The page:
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Local Quiz Show Goes for Second Round

The game is the same: two teams from area high schools compete to answer questions about history, science, math, sports and more, with a $1,000 prize for the year's champion. But there are some new twists, says Julian Porter, the former history teacher who created the show.

Michelle Gary, a former anchor on WWBT-12, has signed on as the new host. She was chosen because "she's not shy … and she's very perky," Porter says. Gary will talk much more with the contestants on the air this season, he says. And to discourage some of the smart-aleck answers heard in the past, such replies will receive a penalty. "We're going to try to do a good mix of stuffiness and slapstick," Porter concludes.

There was slapstick aplenty in the old show. Porter recalls when the scoreboard toppled onto the contestants and the time the floor manager fainted in front of the cameras. But those moments ended in January. "The powers that be" at WCVE told Porter that low ratings and insufficient money meant the end of the show, then called "Challenge 23." Porter was resigned. "I said, 'OK, it's had its run.'"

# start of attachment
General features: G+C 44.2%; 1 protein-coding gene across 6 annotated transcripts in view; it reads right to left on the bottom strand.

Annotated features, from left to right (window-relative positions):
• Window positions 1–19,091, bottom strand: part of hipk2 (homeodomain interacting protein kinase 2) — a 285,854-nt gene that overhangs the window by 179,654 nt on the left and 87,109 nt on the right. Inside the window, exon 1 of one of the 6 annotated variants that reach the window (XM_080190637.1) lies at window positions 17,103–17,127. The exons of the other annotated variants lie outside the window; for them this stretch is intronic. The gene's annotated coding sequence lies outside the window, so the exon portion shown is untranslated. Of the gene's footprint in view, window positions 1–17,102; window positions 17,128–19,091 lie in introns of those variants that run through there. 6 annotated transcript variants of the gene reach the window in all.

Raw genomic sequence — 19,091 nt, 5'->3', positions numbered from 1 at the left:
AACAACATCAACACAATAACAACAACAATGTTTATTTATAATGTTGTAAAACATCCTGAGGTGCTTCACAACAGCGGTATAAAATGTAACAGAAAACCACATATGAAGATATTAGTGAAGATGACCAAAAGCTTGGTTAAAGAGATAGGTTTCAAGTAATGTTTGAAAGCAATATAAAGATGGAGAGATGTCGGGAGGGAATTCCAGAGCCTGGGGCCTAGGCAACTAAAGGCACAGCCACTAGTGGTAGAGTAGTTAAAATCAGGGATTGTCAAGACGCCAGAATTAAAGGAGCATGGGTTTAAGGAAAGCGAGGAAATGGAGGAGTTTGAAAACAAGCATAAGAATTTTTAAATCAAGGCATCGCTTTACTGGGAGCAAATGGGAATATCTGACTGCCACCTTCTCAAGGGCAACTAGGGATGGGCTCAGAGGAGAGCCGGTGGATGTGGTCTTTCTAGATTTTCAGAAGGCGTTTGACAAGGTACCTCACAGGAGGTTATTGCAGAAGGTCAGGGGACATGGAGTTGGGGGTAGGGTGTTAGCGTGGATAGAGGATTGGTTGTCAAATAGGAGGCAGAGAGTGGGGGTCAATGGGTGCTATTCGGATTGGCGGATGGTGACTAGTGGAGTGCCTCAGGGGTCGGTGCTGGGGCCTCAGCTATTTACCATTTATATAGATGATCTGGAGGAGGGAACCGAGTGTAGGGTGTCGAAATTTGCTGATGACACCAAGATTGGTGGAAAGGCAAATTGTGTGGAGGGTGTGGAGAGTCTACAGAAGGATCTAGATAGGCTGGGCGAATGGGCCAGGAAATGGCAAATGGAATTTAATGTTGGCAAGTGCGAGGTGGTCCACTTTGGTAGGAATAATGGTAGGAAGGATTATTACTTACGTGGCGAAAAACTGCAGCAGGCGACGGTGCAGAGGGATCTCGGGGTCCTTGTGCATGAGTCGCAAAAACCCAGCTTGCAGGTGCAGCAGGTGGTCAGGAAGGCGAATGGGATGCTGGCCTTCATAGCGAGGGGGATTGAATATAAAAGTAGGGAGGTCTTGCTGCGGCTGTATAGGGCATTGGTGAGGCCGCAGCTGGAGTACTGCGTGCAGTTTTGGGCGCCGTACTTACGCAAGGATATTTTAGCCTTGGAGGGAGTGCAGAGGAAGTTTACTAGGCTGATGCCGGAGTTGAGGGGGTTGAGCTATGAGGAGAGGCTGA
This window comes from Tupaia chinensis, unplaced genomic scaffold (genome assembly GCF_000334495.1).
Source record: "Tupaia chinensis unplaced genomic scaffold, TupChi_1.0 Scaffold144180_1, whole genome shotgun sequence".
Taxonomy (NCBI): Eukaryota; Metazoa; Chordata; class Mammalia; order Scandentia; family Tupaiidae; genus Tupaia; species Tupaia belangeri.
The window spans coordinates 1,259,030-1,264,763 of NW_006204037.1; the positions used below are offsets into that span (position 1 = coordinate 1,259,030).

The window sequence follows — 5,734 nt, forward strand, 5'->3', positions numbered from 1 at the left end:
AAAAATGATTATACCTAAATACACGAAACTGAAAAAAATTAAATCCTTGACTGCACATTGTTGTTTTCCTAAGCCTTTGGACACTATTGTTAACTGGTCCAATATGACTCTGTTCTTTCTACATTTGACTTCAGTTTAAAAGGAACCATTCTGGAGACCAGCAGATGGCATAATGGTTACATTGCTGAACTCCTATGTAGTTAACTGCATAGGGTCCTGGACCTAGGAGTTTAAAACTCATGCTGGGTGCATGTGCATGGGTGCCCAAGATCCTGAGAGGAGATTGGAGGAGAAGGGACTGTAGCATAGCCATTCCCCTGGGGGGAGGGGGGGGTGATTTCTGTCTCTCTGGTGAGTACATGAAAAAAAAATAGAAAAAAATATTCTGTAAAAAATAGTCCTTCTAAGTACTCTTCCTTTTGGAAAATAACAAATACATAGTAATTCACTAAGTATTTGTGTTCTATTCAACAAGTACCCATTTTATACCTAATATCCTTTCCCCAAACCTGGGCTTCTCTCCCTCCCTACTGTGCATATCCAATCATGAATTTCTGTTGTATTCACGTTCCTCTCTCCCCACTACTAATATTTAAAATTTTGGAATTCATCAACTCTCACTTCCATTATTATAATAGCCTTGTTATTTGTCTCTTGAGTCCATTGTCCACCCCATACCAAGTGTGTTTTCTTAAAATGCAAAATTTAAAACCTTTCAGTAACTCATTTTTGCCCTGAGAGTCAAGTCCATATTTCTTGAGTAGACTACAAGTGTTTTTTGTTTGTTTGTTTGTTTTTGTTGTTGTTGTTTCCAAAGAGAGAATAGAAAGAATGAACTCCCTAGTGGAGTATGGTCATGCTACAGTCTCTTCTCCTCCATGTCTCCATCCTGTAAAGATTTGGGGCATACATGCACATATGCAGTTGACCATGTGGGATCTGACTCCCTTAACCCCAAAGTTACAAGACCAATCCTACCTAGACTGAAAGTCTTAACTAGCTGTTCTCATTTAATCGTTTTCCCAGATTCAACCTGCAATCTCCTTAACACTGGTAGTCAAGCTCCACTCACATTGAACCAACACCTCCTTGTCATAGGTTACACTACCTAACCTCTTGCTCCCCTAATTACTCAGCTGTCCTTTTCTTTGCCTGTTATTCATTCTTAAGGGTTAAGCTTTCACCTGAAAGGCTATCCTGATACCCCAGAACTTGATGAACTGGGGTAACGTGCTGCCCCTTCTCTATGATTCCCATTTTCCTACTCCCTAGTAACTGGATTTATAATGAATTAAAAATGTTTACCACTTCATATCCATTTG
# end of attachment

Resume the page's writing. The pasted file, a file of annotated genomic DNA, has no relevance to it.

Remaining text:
In the next three months, however, local parents and high school students barraged Porter with phone calls. "Do not let this die," they implored. Porter went to work.

Ukrop's offered to partially fund the show. And Porter found a home for the new "Battle" on RICH-TV (AT&T Broadband Channel 7 and Comcast Cable Channel 8). It will air Wednesdays at 9 and 9:30 p.m.

Volunteers from Henrico County schools built the set, which features a logo of a mortarboard-crowned owl in front of an outline of Virginia. Porter's son Pat composed the theme song. And the judges and scorekeeper are "working for nothing, almost," Porter says.

"The people in Central Virginia need to know that there are kids out there doing stuff like this," Porter says. "Because we see so much of the bad," adds Judy Renaldi, the new scorekeeper, who's also clubhouse general manager at Meadowbrook Country Club.

"It's not going to knock NFL football off," Porter says. But cerebral TV-watchers will finally get their fix. —

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